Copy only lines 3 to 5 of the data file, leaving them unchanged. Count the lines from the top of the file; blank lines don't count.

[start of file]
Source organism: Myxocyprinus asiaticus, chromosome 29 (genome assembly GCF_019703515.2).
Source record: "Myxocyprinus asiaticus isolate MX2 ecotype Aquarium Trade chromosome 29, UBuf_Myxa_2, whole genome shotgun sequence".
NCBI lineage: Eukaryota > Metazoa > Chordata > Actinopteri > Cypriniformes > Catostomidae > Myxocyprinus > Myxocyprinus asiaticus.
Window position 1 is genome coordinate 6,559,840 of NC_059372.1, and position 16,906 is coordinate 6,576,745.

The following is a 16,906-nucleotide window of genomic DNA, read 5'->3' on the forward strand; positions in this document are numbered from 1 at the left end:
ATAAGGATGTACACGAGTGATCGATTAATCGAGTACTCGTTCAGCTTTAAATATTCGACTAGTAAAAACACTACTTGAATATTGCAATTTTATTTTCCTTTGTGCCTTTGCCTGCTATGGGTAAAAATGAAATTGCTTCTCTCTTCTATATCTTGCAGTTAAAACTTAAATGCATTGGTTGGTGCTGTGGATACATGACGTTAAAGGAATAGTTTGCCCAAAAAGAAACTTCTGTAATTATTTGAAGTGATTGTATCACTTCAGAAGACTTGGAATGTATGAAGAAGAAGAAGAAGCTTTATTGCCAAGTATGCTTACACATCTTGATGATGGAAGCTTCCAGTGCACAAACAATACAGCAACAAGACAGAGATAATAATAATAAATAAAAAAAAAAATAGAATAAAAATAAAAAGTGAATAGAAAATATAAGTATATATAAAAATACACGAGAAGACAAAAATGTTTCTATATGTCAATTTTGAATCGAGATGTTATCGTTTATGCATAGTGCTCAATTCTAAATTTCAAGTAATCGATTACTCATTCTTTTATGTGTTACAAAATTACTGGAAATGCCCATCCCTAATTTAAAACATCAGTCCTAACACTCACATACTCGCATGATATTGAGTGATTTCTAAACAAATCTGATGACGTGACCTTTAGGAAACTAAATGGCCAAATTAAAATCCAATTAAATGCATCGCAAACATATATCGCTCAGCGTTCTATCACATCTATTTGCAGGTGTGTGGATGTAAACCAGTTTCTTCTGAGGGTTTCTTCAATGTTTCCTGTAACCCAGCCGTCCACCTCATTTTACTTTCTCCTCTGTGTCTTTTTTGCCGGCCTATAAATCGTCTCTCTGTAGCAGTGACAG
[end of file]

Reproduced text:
NCBI lineage: Eukaryota > Metazoa > Chordata > Actinopteri > Cypriniformes > Catostomidae > Myxocyprinus > Myxocyprinus asiaticus.
Window position 1 is genome coordinate 6,559,840 of NC_059372.1, and position 16,906 is coordinate 6,576,745.

The following is a 16,906-nucleotide window of genomic DNA, read 5'->3' on the forward strand; positions in this document are numbered from 1 at the left end: